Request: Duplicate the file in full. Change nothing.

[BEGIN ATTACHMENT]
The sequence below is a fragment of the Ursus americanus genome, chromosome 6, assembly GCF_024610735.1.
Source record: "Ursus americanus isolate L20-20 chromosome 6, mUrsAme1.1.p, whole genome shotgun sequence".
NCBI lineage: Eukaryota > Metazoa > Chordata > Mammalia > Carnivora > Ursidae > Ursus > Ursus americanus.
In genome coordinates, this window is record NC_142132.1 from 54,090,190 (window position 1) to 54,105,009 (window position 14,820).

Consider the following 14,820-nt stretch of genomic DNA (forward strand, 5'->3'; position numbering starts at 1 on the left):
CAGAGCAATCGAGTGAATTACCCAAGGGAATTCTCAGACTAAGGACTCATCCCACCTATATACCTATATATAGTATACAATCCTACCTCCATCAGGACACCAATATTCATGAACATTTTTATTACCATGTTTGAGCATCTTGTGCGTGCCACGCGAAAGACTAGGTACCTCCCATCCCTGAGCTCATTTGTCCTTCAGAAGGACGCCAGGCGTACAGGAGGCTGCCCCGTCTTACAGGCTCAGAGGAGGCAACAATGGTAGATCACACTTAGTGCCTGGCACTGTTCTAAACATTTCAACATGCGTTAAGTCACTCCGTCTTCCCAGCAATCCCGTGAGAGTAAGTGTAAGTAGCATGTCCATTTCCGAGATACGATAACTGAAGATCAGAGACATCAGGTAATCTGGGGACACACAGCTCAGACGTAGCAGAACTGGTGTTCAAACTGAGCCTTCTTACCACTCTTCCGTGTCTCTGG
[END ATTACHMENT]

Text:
The sequence below is a fragment of the Ursus americanus genome, chromosome 6, assembly GCF_024610735.1.
Source record: "Ursus americanus isolate L20-20 chromosome 6, mUrsAme1.1.p, whole genome shotgun sequence".
NCBI lineage: Eukaryota > Metazoa > Chordata > Mammalia > Carnivora > Ursidae > Ursus > Ursus americanus.
In genome coordinates, this window is record NC_142132.1 from 54,090,190 (window position 1) to 54,105,009 (window position 14,820).

Consider the following 14,820-nt stretch of genomic DNA (forward strand, 5'->3'; position numbering starts at 1 on the left):
CAGAGCAATCGAGTGAATTACCCAAGGGAATTCTCAGACTAAGGACTCATCCCACCTATATACCTATATATAGTATACAATCCTACCTCCATCAGGACACCAATATTCATGAACATTTTTATTACCATGTTTGAGCATCTTGTGCGTGCCACGCGAAAGACTAGGTACCTCCCATCCCTGAGCTCATTTGTCCTTCAGAAGGACGCCAGGCGTACAGGAGGCTGCCCCGTCTTACAGGCTCAGAGGAGGCAACAATGGTAGATCACACTTAGTGCCTGGCACTGTTCTAAACATTTCAACATGCGTTAAGTCACTCCGTCTTCCCAGCAATCCCGTGAGAGTAAGTGTAAGTAGCATGTCCATTTCCGAGATACGATAACTGAAGATCAGAGACATCAGGTAATCTGGGGACACACAGCTCAGACGTAGCAGAACTGGTGTTCAAACTGAGCCTTCTTACCACTCTTCCGTGTCTCTGG